The first courts were held at the home of John Graham. According to local historians, court business was held in the tavern of Abraham Faw, which was located on Green street until a proper courthouse could be erected.An act by the General Assembly of 1793 authorized the construction of a courthouse and a jail. The courthouse was not ready for occupancy until 1799. The cost of the courthouse was $3,062.50.In 1806 the General Assembly allocated $1200.00 to build record rooms for the Clerk of Court and the Register of Wills. Even with the addition, the courthouse soon became too small for the county's growing needs. In 1834 the General Assembly provided that a new courthouse be built for $5,000.00. The new courthouse was ready to be occupied In 1841.
Thirty years later the General Assembly granted to the County Commissioners authority to issue bonds in the sum of $75,000.00 for enlarging and remodeling the courthouse and for building a new jail. The courthouse was enlarged, along with the Clerk of Court and Register of Wills offices. In addition, the appearance of the building, both inside and out, was beautified.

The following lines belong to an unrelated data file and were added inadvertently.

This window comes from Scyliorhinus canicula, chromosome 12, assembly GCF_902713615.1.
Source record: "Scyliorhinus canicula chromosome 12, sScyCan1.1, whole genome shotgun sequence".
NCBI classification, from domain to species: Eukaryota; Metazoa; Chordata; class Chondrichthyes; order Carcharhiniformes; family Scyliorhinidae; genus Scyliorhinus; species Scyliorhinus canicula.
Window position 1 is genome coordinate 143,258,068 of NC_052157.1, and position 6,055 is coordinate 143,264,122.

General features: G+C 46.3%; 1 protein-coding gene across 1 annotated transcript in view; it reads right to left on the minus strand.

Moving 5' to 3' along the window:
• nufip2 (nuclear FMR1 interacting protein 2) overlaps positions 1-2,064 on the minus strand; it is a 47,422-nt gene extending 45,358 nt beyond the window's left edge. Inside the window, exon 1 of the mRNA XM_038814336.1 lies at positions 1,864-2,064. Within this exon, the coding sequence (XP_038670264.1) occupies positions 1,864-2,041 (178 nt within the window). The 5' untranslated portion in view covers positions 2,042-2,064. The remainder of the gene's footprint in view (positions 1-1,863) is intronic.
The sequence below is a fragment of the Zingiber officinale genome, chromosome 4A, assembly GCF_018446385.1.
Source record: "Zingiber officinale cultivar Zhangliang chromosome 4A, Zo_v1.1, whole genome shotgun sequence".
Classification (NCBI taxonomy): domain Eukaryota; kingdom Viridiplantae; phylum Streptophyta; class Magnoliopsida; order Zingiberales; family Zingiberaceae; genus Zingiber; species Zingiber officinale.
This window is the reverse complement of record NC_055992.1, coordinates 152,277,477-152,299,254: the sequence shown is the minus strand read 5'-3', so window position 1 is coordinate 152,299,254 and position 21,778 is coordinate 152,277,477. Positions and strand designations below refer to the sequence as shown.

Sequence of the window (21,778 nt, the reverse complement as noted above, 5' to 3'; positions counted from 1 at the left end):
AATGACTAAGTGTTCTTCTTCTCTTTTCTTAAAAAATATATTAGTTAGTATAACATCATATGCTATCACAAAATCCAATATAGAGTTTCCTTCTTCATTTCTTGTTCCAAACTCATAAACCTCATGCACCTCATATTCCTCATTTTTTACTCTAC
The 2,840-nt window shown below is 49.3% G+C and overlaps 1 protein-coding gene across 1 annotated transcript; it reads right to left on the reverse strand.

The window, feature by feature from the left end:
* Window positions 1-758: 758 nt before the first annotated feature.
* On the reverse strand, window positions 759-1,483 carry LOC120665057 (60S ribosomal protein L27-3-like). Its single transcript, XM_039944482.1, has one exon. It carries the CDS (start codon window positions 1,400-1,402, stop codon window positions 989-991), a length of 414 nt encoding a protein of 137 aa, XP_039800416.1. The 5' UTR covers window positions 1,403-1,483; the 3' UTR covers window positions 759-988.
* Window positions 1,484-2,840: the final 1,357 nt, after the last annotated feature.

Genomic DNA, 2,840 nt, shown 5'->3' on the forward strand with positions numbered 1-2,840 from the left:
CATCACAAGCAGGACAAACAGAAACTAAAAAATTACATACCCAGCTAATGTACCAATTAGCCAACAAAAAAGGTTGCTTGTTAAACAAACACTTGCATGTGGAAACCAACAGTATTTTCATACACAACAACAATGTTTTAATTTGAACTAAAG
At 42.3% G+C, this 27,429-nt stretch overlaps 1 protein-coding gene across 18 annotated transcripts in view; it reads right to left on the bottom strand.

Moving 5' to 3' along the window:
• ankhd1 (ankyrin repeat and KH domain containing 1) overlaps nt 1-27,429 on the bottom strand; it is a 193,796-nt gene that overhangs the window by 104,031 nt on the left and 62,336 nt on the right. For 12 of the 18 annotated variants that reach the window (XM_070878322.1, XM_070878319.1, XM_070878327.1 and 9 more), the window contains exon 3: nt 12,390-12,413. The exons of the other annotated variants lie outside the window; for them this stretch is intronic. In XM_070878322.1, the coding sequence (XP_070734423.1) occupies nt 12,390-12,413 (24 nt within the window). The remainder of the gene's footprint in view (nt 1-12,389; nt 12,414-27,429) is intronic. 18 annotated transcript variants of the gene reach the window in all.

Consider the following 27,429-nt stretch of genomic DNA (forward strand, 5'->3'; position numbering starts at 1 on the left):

On January 5, 1893 the Courthouse caught fire and unfortunately the firefighters of Cumberland were unable to save the building, only the vaults of the Clerk of Court and Registers of wills survived.
Work began almost right away to build a new courthouse, which is the one in present day use. During this time the court held business in city hall. The Courthouse was constructed for a total cost of $97,000.00. The Courthouse is situated on the site of the old Fort Cumberland, overlooking the Potomac on one side and Wills Creek on the other. The Courthouse has changed little since its original construction. The building with its square steepled tower is the centerpiece of the Cumberland Historical District.